Saudi Arabia recently lifted their ban of women driving – which is a big step forward in their modernisation. The Gulf nation was the last country in the world to legalise women’s rights to drive. Giving women the opportunity to drive increases their employability and gives them a new sense of independence. Now that the driving ban has been lifted, what does it mean for Saudi women, the economy and the history of the country?
The ban being lifted is thanks to 28 years of activism and appeals coming from inside and outside of the kingdom. Saudi women protested in the capital, Riyadh by driving in a motorcade, shortly after they were all arrest. The highest religious body in Saudi Arabia then issued an edict that ban women from driving. Crown Prince Mohammed bin Salman decided to lift the ban as part of his plan to modernise the country. The social and economic reforms are under the name of Vision 2030. In September 2017, the kingdom released a royal decree. It informed the Saudi people and the world that the ban on women driving was being lifted.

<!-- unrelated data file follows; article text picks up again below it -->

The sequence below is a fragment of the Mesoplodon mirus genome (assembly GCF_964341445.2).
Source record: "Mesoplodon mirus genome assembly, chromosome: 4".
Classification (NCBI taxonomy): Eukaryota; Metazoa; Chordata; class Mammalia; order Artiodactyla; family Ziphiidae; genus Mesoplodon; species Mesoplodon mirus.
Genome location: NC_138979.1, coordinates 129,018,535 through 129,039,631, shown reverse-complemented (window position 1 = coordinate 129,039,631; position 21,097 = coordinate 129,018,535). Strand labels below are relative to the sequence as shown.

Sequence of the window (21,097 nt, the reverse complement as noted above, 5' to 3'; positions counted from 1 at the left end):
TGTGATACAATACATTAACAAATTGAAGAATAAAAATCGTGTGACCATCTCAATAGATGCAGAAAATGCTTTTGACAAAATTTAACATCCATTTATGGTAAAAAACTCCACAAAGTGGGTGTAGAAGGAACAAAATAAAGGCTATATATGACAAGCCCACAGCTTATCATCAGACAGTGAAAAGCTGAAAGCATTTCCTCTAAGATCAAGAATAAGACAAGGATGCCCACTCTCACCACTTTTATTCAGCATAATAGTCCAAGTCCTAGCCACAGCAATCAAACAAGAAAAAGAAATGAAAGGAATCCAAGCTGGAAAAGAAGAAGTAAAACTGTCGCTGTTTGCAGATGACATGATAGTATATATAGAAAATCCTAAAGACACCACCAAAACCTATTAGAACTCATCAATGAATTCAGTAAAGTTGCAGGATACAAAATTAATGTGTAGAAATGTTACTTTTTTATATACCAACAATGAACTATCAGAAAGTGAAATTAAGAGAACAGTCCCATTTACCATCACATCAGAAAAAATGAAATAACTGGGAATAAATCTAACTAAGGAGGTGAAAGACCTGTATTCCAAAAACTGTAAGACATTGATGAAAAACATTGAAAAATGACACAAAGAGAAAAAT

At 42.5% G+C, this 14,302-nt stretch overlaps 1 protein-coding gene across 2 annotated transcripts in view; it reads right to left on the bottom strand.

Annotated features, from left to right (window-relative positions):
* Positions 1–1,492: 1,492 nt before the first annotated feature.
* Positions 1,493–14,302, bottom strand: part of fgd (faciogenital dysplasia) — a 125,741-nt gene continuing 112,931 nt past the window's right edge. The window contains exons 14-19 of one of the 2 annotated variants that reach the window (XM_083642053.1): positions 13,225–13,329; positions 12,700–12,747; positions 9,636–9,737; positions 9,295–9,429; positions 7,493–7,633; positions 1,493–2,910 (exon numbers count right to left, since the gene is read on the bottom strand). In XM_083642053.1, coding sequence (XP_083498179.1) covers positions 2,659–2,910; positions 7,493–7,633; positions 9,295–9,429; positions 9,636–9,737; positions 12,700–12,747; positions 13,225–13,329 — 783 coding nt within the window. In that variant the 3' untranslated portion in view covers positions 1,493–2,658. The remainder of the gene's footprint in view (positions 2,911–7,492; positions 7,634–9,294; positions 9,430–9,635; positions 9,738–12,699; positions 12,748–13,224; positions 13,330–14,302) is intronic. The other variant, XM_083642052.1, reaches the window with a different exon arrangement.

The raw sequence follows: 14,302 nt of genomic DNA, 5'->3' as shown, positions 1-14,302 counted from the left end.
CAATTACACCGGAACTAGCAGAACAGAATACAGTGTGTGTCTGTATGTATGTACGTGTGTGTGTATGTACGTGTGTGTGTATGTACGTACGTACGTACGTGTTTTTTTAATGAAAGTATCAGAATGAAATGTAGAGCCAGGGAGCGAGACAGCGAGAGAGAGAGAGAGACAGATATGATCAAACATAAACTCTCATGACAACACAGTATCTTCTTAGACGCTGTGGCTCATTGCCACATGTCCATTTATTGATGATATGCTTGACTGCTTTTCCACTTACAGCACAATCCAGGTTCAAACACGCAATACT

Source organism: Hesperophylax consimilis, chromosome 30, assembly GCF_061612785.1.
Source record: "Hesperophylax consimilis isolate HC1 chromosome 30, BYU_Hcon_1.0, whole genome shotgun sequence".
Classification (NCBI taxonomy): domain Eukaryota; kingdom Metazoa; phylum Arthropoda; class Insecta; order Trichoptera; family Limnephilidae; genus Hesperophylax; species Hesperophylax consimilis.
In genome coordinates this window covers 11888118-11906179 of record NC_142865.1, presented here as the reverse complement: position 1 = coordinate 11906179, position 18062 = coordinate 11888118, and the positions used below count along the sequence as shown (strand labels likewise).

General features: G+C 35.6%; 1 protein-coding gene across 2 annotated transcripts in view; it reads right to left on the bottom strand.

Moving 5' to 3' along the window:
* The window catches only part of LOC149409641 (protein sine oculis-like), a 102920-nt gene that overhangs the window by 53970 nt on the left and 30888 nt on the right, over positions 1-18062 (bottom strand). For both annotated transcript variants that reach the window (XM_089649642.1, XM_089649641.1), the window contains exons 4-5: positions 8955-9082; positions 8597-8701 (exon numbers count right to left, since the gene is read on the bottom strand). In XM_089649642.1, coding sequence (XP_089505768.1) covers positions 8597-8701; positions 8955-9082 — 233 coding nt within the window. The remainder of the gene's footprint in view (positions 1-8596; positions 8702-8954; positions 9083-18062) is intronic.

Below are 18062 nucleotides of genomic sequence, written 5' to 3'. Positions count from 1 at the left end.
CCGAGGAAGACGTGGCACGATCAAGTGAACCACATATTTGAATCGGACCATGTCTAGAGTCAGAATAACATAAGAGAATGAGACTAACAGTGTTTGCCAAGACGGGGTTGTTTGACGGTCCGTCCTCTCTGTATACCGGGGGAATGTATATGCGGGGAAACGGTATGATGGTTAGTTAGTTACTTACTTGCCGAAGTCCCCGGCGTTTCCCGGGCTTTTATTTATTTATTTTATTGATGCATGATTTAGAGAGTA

Saudi women have gained a new lease of life and opportunity by being able to drive. Women will now be more employable and will have more chance to join the workforce. The Crown Prince is welcoming the change and wants to work towards diversifying the Saudi Arabian economy. He’s also working towards developing the public service sectors. One person taking advantage of the ban being lifted is, Aseel Al-Hamad, she is the first female member of the Saudi Arabian Motorsport Federation. In celebration of the law changing, Aseel drove a Lotus Renault E20 before a Formula One race at the French Grand Prix. Finnish driver, Kimmi Raikkonen, drove the same vehicle during the Abu Dhabi Grand Prix in 2012! If your MOT or car service is due, be sure to book using our quick and easy online booking tool!